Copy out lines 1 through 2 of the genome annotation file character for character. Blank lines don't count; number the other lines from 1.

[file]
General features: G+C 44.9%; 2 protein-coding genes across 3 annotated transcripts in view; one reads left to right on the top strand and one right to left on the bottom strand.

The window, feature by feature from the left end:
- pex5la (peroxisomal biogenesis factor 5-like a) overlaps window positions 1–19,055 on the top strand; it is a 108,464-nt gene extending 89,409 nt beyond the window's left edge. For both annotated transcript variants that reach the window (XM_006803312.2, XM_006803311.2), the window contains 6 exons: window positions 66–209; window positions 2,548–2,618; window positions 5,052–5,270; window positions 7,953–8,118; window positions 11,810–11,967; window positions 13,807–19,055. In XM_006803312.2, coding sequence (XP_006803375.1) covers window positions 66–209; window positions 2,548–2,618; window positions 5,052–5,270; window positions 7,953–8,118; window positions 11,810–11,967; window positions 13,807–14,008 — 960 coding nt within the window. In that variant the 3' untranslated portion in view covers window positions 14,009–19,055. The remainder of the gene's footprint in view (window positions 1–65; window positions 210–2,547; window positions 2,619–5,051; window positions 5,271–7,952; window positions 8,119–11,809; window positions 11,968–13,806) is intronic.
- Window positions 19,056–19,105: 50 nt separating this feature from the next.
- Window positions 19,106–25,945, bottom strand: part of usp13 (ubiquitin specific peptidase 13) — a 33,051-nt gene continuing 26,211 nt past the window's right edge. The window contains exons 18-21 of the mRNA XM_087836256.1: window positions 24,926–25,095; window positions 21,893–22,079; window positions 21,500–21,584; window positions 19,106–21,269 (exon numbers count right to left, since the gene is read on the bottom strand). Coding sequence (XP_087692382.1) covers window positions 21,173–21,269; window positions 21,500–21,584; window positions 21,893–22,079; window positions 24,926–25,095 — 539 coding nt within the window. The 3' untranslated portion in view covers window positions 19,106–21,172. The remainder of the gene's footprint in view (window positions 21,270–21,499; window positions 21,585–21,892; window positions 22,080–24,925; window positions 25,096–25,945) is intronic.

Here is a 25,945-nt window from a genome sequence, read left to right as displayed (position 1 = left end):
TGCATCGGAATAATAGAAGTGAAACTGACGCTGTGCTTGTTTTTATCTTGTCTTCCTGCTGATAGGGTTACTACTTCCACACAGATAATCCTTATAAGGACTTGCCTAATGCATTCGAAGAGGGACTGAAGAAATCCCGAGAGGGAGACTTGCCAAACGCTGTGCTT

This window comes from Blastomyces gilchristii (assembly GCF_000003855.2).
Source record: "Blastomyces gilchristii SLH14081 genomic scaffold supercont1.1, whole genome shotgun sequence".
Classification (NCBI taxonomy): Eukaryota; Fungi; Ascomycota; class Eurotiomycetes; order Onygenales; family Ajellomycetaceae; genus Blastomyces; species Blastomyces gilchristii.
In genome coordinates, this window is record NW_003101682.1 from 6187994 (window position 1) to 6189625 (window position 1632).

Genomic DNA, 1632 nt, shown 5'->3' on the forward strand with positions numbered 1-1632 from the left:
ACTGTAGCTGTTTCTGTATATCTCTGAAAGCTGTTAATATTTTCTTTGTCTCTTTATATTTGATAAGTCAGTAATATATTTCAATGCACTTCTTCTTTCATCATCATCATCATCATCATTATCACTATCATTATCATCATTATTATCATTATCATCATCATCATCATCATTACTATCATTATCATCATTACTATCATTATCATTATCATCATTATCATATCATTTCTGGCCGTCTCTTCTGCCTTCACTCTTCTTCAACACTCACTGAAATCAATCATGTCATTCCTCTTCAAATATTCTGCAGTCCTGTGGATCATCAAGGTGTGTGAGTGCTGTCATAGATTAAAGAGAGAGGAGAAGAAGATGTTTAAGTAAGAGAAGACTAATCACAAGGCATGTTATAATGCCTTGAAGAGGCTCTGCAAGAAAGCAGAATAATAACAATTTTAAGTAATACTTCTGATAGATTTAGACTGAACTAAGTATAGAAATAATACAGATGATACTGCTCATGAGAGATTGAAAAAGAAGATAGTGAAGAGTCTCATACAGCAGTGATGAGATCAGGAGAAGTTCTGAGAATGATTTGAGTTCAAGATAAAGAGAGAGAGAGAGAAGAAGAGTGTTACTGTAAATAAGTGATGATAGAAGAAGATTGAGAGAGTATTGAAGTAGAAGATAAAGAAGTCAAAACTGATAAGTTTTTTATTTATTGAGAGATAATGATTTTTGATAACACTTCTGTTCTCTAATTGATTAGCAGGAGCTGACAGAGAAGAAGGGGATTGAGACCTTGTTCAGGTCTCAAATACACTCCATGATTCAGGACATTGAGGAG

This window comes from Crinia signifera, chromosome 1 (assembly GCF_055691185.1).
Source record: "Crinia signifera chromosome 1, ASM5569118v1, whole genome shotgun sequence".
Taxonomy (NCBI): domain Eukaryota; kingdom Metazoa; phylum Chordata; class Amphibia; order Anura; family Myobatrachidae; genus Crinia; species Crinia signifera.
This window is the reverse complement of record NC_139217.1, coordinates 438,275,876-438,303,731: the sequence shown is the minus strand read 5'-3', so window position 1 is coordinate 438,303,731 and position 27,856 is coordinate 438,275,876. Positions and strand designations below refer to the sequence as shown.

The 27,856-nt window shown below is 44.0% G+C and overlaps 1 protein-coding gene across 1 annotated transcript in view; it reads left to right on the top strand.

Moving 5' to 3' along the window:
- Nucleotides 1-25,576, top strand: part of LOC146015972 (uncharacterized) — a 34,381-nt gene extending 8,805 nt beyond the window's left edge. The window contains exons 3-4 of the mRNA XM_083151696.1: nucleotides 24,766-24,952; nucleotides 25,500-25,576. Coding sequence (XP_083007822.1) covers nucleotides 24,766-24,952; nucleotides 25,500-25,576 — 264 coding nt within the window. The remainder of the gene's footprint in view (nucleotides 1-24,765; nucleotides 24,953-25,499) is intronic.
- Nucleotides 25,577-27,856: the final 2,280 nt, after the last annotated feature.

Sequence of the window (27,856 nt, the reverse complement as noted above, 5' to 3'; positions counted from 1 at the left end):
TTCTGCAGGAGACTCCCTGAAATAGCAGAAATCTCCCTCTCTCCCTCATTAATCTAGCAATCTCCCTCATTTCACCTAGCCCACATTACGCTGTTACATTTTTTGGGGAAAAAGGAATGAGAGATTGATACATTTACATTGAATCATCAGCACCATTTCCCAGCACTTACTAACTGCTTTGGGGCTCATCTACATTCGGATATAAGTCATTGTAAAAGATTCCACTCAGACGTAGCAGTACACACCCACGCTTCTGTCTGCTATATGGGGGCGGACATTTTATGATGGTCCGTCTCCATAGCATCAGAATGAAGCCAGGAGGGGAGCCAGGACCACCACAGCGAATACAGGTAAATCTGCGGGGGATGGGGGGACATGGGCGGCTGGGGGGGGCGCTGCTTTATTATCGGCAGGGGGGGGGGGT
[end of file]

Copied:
General features: G+C 44.9%; 2 protein-coding genes across 3 annotated transcripts in view; one reads left to right on the top strand and one right to left on the bottom strand.

The window, feature by feature from the left end: